|12 July 1944 |
By the 12th of the month several of the crews had completed their fifty sorties. Upward of 100 combat crew members had been sent back to the United States on a rotation basis. Other crews were at rest camps. The number of crews available, consequently, was limited. For this mission it was decided to fly a formation of four flights instead of the customary six flights.
For the first time in its history the 461st Group was really hit on the bomb run by a formation-concentration of enemy fighters. Twenty-eight enemy fighters hit the last flight of six planes and knocked down four of them. Three of the planes went down over the target at Nimes, France, and the fourth apparently failed in an effort to ditch within the sight of Toulon. The planes lost over the target were those piloted by 1st Lt. Richard S. Fawcett, 2nd Lt. Frederick L. Dunn, and 2nd Lt. Chester A. Ray Jr. Lt. Fawcett's plane was in bad shape when last seen. From all three planes, never the less, chutes were seen to open. 2nd Lt. William J. Barnes, the youngest officer in the Group, was pilot of the plane which attempted to ditch in the Gulf of Lion.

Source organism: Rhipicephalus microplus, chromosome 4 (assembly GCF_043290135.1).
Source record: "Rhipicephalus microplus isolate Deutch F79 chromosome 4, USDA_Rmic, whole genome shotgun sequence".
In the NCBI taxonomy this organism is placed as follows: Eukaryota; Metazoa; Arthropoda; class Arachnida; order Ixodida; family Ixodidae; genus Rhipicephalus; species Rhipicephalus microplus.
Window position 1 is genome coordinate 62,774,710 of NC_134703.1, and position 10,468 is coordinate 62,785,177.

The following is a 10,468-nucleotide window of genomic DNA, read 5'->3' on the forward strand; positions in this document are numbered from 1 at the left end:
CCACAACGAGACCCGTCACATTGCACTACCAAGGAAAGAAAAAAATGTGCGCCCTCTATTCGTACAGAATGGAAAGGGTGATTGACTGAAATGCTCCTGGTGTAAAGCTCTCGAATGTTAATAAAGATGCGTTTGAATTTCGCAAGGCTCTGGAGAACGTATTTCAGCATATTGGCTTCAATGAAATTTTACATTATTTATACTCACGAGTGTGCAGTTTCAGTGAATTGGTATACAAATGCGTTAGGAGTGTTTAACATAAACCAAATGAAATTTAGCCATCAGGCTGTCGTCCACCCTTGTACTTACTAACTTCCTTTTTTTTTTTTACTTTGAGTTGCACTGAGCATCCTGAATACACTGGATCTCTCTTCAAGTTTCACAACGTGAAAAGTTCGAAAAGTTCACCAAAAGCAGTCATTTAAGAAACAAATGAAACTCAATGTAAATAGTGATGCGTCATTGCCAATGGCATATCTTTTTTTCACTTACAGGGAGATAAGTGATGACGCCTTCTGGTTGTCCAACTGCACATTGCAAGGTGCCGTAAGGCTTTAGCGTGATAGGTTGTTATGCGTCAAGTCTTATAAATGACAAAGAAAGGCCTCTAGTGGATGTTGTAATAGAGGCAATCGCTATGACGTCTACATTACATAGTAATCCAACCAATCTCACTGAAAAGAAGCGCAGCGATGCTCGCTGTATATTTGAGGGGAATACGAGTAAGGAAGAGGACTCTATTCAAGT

The fighter attack split up the bomb run with the result that the mission was scored only 24 percent on the big Marshalling Yard. Seven enemy planes were shot down. It was apparent to all that evil days had at last caught up with the hitherto invincible 461st.